Iceland! Arrival and Blue Lagoon

Swimming in the Blue Lagoon's Steamy Water

Swimming in the Blue Lagoon’s Steamy Water

Water Outflow Entering Lagoon through Volcanic Pumice Stone

Water Outflow Entering Lagoon through Volcanic Pumice Stone

Blue Lagoon's Milky Blue Water within Black Volcanic Landscape

Blue Lagoon’s Milky Blue Water within Black Volcanic Landscape

Green Moss-Covered Lava Field

Green Moss-Covered Lava Field

We recently spent 10 days in Iceland – what a beautiful landscape!  This tiny island is one of the top locations in the world for nature photography. It was voted Best in Travel in 2012 and 2013 by Lonely Planet.  It was voted World’s Best Travel Destination in 2012 by National Geographic, and a world top destination by CNN in 2016.  It has also been voted friendliest country to travelers. It is one of the “greenest” countries in the world because of its use of geothermal power – the air and water are crystal pure. Tourists can expect to see black sand beaches, glaciers, waterfalls, volcanoes, geysers, and boiling mud pots. Every town has its own geothermal-heated swimming pool. Whales are abundant in the waters offshore (activity peaks in June). It is one of the top places in the world for seabirds (half the world’s puffin population nests in this region May to June). Purebred Icelandic horses and sheep graze in the meadows. It is a photographer’s paradise!

Our first stop of the trip was the Blue Lagoon – the number one tourist destination in Iceland (near Reykjavik).  The lagoon’s steamy blue water is popular among bathers for both recreational and therapeutic purposes. The water starts off in superheated form beside a lava flow over a mile below the surface. A geothermal power station vents it from the ground, and the steam is used to run turbines to generate electricity, and to provide heat for the municipal water system. The power station’s outflow of water is released into the Blue Lagoon. The water contains fine white silica silt that is used for spa treatments and beauty products, and is said to be especially beneficial to the skin. A soak in this 99 degree water is exactly what is needed after a long flight.   The landscape’s colors are especially striking – milky blue water, black lava rocks, and green moss. Mosses account for half of all vegetation in Iceland.  Many more posts are coming!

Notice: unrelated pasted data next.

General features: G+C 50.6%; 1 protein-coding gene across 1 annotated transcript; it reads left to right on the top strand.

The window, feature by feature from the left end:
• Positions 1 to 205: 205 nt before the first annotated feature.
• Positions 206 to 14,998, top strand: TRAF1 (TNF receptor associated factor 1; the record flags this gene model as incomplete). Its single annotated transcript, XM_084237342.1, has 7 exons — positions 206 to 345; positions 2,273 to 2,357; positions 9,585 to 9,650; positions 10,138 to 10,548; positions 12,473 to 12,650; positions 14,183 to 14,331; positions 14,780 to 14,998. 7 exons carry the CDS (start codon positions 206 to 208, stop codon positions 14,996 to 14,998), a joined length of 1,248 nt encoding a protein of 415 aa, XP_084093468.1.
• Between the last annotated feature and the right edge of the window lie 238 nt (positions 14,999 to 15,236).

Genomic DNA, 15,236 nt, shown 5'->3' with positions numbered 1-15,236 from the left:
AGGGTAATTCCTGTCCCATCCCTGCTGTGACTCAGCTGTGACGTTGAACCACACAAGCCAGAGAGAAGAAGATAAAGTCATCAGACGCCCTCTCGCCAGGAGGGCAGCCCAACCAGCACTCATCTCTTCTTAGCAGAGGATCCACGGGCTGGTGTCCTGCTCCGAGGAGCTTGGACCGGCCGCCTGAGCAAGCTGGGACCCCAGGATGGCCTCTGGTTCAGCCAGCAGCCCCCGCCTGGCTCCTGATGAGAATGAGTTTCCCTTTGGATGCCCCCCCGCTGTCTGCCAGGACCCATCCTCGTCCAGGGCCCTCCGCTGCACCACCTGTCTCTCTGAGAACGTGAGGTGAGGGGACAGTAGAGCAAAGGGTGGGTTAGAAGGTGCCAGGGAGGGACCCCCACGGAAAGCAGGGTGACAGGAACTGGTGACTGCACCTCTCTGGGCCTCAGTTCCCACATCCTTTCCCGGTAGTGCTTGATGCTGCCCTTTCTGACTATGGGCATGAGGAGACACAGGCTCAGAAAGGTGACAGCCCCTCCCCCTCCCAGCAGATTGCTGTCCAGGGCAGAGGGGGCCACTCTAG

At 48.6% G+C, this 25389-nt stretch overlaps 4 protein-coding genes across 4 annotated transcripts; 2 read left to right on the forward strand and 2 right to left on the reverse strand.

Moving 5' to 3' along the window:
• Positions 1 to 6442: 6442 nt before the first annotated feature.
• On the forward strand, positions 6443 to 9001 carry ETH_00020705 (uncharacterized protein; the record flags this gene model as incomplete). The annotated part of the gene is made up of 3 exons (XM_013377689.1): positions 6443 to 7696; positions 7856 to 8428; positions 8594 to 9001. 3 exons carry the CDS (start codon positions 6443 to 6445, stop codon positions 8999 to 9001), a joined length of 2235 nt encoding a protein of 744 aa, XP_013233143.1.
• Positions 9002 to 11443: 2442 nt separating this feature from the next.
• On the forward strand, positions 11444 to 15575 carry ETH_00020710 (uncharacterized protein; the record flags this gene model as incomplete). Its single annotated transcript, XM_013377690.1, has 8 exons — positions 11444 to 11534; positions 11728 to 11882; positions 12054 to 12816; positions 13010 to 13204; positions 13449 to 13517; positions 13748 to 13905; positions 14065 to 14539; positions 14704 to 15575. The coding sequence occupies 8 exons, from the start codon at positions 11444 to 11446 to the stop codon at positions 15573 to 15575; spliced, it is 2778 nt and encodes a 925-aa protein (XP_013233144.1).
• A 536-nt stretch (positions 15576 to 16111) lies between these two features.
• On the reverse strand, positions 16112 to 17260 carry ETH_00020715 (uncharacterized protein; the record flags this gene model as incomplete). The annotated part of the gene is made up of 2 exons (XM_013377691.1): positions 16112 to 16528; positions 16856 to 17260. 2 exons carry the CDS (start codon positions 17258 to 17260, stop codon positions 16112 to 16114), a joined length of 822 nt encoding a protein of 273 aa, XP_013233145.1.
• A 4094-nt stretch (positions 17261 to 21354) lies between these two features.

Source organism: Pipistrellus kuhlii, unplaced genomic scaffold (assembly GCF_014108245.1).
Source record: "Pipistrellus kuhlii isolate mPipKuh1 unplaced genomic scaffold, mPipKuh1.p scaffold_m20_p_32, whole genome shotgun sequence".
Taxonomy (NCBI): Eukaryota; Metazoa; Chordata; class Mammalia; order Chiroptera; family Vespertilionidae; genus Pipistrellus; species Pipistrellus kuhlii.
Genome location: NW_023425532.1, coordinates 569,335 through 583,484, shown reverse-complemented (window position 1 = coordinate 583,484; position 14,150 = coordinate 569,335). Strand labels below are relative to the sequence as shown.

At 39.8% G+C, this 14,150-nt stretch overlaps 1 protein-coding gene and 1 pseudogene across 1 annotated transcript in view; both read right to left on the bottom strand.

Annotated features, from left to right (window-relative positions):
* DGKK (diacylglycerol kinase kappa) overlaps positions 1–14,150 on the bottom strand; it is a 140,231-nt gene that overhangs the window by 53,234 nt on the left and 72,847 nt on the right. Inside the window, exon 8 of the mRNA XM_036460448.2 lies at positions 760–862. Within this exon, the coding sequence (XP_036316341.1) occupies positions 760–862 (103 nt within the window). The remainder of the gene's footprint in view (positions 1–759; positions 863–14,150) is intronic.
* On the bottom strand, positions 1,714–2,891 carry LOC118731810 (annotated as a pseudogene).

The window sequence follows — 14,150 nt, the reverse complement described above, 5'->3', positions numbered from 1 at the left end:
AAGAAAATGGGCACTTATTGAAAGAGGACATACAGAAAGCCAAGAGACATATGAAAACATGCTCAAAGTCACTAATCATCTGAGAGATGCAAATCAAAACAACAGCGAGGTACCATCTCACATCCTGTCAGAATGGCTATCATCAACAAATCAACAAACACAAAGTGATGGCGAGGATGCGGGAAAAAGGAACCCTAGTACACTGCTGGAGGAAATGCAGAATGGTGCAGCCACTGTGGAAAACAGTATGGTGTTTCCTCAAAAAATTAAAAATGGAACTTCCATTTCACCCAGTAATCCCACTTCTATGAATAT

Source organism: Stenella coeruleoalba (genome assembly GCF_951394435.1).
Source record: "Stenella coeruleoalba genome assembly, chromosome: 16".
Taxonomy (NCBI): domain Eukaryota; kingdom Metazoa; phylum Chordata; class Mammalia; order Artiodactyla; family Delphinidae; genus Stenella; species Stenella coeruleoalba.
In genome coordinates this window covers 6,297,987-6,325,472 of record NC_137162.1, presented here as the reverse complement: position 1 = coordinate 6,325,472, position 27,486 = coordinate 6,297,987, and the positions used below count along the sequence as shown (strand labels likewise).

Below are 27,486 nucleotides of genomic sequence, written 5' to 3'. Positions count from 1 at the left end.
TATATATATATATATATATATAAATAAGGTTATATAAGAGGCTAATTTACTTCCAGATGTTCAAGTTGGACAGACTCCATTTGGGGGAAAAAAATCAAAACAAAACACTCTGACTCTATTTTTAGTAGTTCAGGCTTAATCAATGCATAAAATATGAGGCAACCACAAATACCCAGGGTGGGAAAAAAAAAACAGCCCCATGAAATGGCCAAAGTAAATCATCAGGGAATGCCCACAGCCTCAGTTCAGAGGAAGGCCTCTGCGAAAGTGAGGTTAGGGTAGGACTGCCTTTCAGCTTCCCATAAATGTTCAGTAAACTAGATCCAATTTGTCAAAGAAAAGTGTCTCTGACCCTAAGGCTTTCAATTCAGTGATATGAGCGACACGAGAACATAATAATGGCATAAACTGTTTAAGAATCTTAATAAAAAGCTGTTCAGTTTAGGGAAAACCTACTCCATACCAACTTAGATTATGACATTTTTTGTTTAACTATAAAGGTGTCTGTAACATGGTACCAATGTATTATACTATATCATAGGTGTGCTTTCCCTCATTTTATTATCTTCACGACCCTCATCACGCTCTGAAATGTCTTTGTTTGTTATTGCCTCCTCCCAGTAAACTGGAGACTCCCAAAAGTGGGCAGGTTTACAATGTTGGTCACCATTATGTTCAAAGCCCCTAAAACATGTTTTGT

About Pam
Richard and Pam lived in the San Francisco Bay Area 14 years (1987-1999 and 2008-2011). They lived in Florida 13 years previously, until returning in July 2011 to present. They hope their photography will encourage you to get out and discover nature's beauty in your own backyard, parks, and wild places. Click on any pictures on this blog to see them full size with additional details.

4 Responses to Iceland! Arrival and Blue Lagoon

  1. We were only in Iceland for a couple of days, and didn’t make it out of Reykjavik. But we plan on getting back to do the circle island tour at some point. It’s a geological wonderland for sure. Great photos of the Blue Lagoon. ~James

    • Pam says:

      Hi, James. We had a fabulous time. And we only made it into Reykjavik for half a day when we took the boat for a puffin tour. So much to see!

  2. mrsbearfoot says:

    What an amazing color of blue!

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